During the administration of President Joko Widodo, Indonesia set the record at 26 percent, as the largest ratio of female state ministers among the 10 major countries. Indonesia has increasingly put women in senior roles in the government, business and finance. Prominence officials include Finance Minister Sri Mulyani Indrawati, Foreign Minister Retno Marsudi, and Maritime and Fisheries Minister Susi Pudjiastuti, are female ministers in Joko Widodo administration. Also Rosmaya Hadi as Bank Indonesia's deputy governor.[36]

See also[edit]

General:

References[edit]

  1. ^ "The Global Gender Gap Report 2013" (PDF). World Economic Forum. pp. 12–13. 
  2. ^ Ingham, Xylia (2005). "Career Women in Indonesia: Obstacles Faced, and Prospects for Change". Australian Consortium for 'In-Country' Indonesian Studies. Retrieved 6 May 2011. 
  3. ^ a b Ahmad, Abdul Razak (29 December 1998). "Redefining the role of women in Indonesia". New Straits Times. Third World Network. Retrieved 6 May 2011. 
  4. ^ Luh Ketut Suryani. "Balinese Women in a Changing Society". 
  5. ^ Rathina Sankari (22 September 2016). "World’s largest matrilineal society". BBC. 
  6. ^ "Perempuan Minangkabau". Harian Haluan. 23 January 2016. 
  7. ^ a b Kathryn May Robinson; Sharon Bessell (2002). Women in Indonesia: Gender, Equity and Development, Volume 8 dari Indonesia assessment series. Institute of Southeast Asian Studies. ISBN 9789812301581. 
  8. ^ Zahra, Tri Inaya. "The Implementation of CEDAW Related to Women’s Quota in Indonesian Parliament". Academia.edu. Retrieved 10 December 2016. 
  9. ^ a b c d "Indonesia: Commission Finds Many Laws that Discriminate Against Women". Global Legal Monitor. Library of Congress. 19 September 2012.   This article incorporates text from this source, which is in the public domain.
  10. ^ Harsono, Andreas (25 November 2014). "OPINION: Indonesian women’s rights under siege". Al Jazeera America. Retrieved 10 December 2016. 
  11. ^ Iaccino, Ludovica (31 October 2016). "Indonesian woman lashed for standing too close to her boyfriend in violation of Sharia law". International Business Times. Retrieved 10 December 2016. 
  12. ^ Topsfield, Jewel (7 April 2016). "Ban on outdoor music concerts in West Aceh due to Sharia law". The Sydney Morning Herald. Retrieved 10 December 2016. 
  13. ^ Beh Lih Yi (25 July 2016). Whiting, Alex, ed. "Over 90 percent rape cases go unreported in Indonesia - poll". Thomson Reuters Foundation. Retrieved 10 December 2016. 
  14. ^ Indonesia Railway Company Launches Women-Only Carriages
  15. ^ First Operation of Women-Only Train in Indonesia
  16. ^ http://www.marieclaire.co.uk/news/world/542689/indonesian-women-only-trains-are-scrapped.html
  17. ^ Hendra Cipto (13 March 2017). ""Uang Panai", Tanda Penghargaan untuk Meminang Gadis Bugis-Makassar". Kompas.com (in Indonesian). 
  18. ^ "Uang Japuik, Tradisi Unik 'Beli' Laki-laki dari Ranah Minang". Otonomi.co.id (in Indonesian).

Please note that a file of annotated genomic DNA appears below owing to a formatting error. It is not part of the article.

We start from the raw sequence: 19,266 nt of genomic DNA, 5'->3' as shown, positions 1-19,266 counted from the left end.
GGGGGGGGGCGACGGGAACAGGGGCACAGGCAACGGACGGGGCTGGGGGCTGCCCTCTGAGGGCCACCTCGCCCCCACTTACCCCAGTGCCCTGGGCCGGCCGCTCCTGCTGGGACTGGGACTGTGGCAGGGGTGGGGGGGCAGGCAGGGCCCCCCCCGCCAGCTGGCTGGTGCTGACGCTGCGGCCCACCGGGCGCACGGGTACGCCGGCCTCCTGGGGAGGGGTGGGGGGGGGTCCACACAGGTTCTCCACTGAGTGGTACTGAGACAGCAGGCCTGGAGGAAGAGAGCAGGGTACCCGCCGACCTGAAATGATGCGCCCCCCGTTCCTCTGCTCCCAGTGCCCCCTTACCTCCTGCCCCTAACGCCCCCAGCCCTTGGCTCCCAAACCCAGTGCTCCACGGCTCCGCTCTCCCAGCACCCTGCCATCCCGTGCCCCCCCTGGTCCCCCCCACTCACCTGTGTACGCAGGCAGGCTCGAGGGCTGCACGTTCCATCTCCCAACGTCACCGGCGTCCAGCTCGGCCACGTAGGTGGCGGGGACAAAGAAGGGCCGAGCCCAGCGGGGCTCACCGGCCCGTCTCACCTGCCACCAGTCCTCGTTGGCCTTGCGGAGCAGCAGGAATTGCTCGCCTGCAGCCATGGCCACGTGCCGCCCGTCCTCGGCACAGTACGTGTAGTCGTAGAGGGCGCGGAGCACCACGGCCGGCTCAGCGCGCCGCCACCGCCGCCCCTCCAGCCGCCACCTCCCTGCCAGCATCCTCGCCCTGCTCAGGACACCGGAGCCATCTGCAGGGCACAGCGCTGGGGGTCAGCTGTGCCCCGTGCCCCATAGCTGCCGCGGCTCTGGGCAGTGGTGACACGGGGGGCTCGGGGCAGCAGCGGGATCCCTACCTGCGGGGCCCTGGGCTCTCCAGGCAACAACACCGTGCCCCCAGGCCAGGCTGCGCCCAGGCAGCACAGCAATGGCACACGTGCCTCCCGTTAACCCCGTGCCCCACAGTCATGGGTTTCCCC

19. ^ "Mahar dengan Seperangkat Alat Sholat". Republika (in Indonesian). 26 July 2011. 
  20. ^ a b "Social and Demographic Issues in Indonesia – Future Directions International". 27 August 2015. 
  21. ^ http://www.copenhagenconsensus.com/sites/default/files/indonesia_packet_population.pdf
  22. ^ Indonesia
  23. ^ http://jurnal.ugm.ac.id/jurnal-humaniora/article/download/1808/1625
  24. ^ http://www.oxis.org/m-z/idrus-2004.pdf
  25. ^ https://www.adb.org/sites/default/files/publication/28140/asra02.pdf
  26. ^ "9–10 June: Child Marriage, Sexual Moralities and the Politics of Decentralization in Indonesia – News – Research". Universiteit Leiden. Retrieved 10 December 2016. 
  27. ^ a b "Child marriage a serious problem in Indonesia". The Jakarta Post. 20 July 2016. Retrieved 10 December 2016. 
  28. ^ "9-10 June: Child Marriage, Sexual Moralities and the Politics of Decentralization in Indonesia - News - Research". Universiteit Leiden. Retrieved 10 December 2016. 
  29. ^ Ruffins, Ebonne (10 March 2011). "CNN Heroes: 'Mother Robin' delivers for poor women in Indonesia". CNN. Retrieved 6 May 2011. 
  30. ^ http://www.worldbank.org/en/country/indonesia
  31. ^ http://www.indonesia.go.id/in/kementerian/kementerian/kementerian-negara-pemberdayaan-perempuan-dan-perlindungan-anak/1647-profile/274-kementerian-pemberdayaan-perempuan-dan-perlindungan-anak
  32. ^ "Indonesia". Coalition Against Trafficking in Women. Retrieved 6 May 2011. 
  33. ^ a b Bachelet, Michelle. "Women are integral part of Indonesian success". UN Women. Retrieved 18 November 2013. 
  34. ^ "Ratio of girls to boys in primary and secondary education (%)". The World Bank. Retrieved 18 November 2013. 
  35. ^ "Share of women employed in the nonagricultural sector (% of total nonagricultural employment)". The World Bank. Retrieved 18 November 2013. 
  36. ^ "Indonesia, world's biggest Muslim country, puts more women into senior roles". The Straits Times. 25 July 2017. 

Further reading[edit]

External links[edit]